Wheat is one of the most common foods that adults are sensitive to. Why? Partly because wheat is a relatively new food, many peoples’ ancestors never developed a tolerance for it because they never were exposed to it. When I put patients on elimination diets for two weeks and have them avoid all wheat (cookies, bread, crackers, cereals, cakes, pasta, gravies, battered fried foods) many will lose three to five pounds —and their sinus drainage, heartburn, bloating, fluid retention, brain fog, and fatigue will improve.
What’s going on? Most physicians, when asked about food allergies or sensitivities, will recommend skin and blood tests for true IgE allergies (like peanut or shrimp allergies causing rashes, asthma, or death within minutes).
That is not what is going on with wheat-sensitive patients. The immune system has at least three other ways of responding to foreign substances. We can test for some of these but it can get expensive. The inexpensive gold standard for determining food sensitivities is an elimination diet.
Test: Cut out all wheat for two weeks. Weigh each morning. After two weeks, have a nice generous serving of pasta or cream of wheat—then watch for fatigue, brain fog, runny nose, and bloating. If you don’t get any symptoms and feel just fine, have another serving later in the day. Check your weight the next morning. If you have expanded 1 to 11 pounds (yes, one of my heavy patients gained 11 pounds overnight when she reintroduced wheat), get excited. You have identified a common food that you are sensitive to, that is contributing to your weight problem. In this instance, weight changes are due to fluid retention and this is an easy marker to track, but there is a more sinister aspect to the same wheat sensitivity: It can shut down your thyroid, slow down your metabolism, and damage other organs in your body.
Treatment: Avoid wheat. Substitute other grains.
We live in an increasingly polluted world and we are an increasingly polluted people. All of us are exposed—some more than others. Some of us have more difficulty clearing the toxins out of our bodies than others. Exposure plus poor detoxification and elimination of toxins leads to storage of toxins. Most of the chemical toxins are fat-soluble. Therefore, the fatter a person is, the more toxins he will store in fat. And many toxins make you fatter. A vicious circle.
High-fructose corn syrup (HFCS) was introduced in the late 1970s and early 1980s. It’s manufactured from corn. It’s used to sweeten most processed products like sodas, fruit juices, ketchup, snack foods, cookies, candy, ice cream, breads, and a host of other products. Manufacturers chemically alter the sucrose—sugar—in corn to increase the percent of fructose from 50:50 fructose to glucose to 55:45. This small change has devastating consequences for your body. An essentially natural product has been altered in the laboratory to create an unnatural product. Fructose does not act like a sugar in our body. (In fact, because it doesn’t raise blood sugar levels, people who are uninformed often recommend it for diabetics.) Actually, it acts more like a fat. It damages your liver and your brain, and it makes you fatter! How? It shuts off Leptin—a hormone that tells us we are full. It turns on Ghrelin —a hormone that tells us we are hungry. So we eat more food —and especially more fat—for 24 hours after we have a dose of HFCS. This unnatural chemical also can contribute to high blood pressure, brain fog, fatigue, B6 deficiency, elevated triglycerides, and fatty liver.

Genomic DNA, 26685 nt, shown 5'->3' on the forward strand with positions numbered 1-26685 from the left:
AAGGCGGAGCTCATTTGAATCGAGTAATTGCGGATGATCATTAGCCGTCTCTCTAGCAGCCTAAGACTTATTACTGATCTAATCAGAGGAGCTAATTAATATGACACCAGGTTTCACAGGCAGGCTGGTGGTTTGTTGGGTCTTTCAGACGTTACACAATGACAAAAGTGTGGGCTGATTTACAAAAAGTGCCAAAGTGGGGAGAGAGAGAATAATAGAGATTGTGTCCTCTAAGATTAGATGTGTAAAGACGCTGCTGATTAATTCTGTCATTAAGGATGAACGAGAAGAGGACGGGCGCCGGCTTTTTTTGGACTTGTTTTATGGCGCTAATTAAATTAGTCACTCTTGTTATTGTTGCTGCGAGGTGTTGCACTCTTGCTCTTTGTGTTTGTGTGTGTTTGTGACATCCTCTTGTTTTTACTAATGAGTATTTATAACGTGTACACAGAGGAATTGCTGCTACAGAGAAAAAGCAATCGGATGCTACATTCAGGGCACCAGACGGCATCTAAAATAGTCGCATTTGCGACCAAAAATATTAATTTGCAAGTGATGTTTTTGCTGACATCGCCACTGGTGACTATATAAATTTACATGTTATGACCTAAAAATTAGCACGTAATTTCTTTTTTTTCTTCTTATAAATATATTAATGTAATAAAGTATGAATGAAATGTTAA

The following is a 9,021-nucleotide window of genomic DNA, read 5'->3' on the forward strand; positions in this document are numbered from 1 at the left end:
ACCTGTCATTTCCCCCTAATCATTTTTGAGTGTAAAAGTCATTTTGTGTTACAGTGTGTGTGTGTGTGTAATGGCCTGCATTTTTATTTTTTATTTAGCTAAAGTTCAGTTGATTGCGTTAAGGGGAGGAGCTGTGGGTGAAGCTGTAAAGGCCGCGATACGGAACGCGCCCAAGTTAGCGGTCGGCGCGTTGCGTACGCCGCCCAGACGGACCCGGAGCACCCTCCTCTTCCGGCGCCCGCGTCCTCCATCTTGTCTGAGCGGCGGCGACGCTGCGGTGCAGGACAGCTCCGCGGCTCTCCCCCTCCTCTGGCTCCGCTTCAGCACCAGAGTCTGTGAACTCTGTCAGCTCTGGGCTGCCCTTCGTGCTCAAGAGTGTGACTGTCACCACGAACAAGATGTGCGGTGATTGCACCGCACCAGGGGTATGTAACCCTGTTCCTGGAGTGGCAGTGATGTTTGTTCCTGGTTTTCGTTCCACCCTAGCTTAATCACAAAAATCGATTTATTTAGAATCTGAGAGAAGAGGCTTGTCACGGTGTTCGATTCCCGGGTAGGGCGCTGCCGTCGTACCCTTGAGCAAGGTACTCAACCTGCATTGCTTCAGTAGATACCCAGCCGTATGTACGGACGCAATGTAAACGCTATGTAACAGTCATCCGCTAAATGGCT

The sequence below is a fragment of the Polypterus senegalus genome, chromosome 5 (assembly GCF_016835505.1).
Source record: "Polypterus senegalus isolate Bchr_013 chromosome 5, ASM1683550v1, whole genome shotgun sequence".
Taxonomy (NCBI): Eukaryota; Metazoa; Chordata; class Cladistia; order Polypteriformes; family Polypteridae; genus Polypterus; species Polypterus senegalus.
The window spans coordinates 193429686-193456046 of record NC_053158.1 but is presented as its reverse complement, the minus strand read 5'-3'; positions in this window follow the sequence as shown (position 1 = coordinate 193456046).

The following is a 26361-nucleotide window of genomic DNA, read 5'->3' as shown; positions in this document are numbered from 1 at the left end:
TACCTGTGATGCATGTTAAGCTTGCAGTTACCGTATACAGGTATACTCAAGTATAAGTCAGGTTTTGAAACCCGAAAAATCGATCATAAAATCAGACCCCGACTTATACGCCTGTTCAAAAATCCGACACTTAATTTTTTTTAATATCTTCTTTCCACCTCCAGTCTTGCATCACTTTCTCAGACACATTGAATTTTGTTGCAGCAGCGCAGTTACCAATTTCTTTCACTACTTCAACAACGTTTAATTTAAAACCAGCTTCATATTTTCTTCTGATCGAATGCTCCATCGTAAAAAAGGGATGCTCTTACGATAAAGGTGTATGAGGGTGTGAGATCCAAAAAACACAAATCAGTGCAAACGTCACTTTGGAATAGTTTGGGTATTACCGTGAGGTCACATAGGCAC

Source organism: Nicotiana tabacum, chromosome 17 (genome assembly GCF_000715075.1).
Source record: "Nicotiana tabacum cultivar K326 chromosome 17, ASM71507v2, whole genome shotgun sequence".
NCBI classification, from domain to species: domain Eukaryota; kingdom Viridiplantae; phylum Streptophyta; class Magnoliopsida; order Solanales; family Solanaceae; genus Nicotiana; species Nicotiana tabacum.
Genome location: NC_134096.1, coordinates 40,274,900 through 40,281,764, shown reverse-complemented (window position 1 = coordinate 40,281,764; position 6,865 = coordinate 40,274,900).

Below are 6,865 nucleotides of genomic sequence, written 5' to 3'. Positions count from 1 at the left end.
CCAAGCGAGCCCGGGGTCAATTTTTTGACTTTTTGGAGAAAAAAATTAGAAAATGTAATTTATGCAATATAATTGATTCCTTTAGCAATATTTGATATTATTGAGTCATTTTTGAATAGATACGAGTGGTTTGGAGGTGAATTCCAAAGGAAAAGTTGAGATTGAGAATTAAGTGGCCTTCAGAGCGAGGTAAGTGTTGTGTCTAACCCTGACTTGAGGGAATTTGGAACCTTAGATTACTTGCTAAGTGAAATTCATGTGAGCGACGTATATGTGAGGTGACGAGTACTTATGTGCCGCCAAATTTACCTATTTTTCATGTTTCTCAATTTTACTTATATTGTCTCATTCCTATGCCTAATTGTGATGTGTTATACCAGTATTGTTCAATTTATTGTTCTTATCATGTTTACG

Treatment: Read the labels on processed foods. Avoid HFCS. Buy your food from around the edges of the grocery store.
HFCS may have traces of an herbicide, Atrazine —the most common herbicide used on row crops in this country. Every time you eat high fructose corn syrup, you may be getting a small dose of Atrazine. If you can’t get rid of it, it’s stored in your fat. And it can make you fatter.
Another toxin is mercury, found in some fish and your silver fillings. This poisonous metal interferes with clearing Atrazine and other chemical toxins by slowing down your liver’s detoxification system. It also interferes with thyroid function and brain chemistry. It lowers serotonin levels, contributing to carbohydrate cravings.
Tests: Questionnaires, blood tests, fat biopsies, and provoked urine tests for heavy metals.
Treatment: Avoid the toxins, eat more organic foods, enhance your detoxification and elimination system, and get chelated if you have heavy metal toxicity. If you are overweight, an over-the-counter three-week detoxification system is just the beginning of treatment. Consult a doctor knowledgeable in environmental medicine for help.
Is this the full list of subtle causes that can sabotage your attempts to lose weight? No. Essential fat imbalances, infections, stress, bad habits, not getting enough sleep, and inflammation among others, can contribute to weight gain.
Once a person passes a certain degree of obesity, the fat takes over and starts driving the system. Fat is not just a collapsible warehouse. It is the largest hormone producer in your body when it takes over.
Abdominal fat strongly promotes inflammation, which is one of the primary underlying causes of chronic illness and accelerated aging. So, to live a long, full, vital life – Lose the Waist Weight.
This applies to your children also. For the first time in history, our children may live shorter lives with more illnesses, because they’re too fat. This is a tragedy in the making. Obesity not only contributes to diabetes, it also leads to metabolic syndrome – also called Syndrome X – hypertension, cancer, cardiovascular disease, polycystic ovary syndrome, Alzheimer’s disease, and numerous inflammatory conditions. All of these can be prevented, improved and occasionally cured by weight loss.
What Have We Learned?
• Weight loss isn’t just calories in versus calories out.
• Eat fewer processed foods and more that are fresh or “natural”.
• Each person is unique, so there is no one diet or collection of supplements or exercise program that will work for everyone.
• Losing waist-weight isn’t just cosmetic. Waist-weight loss will slow down the aging process and result in fewer illnesses and a healthier life…maybe a longer one too.
If you have a problem with your weight, or your children have a problem with their weight, find someone who specializes in weight loss who will approach it from an integrative or functional medicine approach.
Elizabeth Vaughan, MD practices at Vaughan Medical Center, located in Greensboro, NC. For additional information visit www.vaughanmedical.com for references and more specifics on tests and additional causes of weight gain.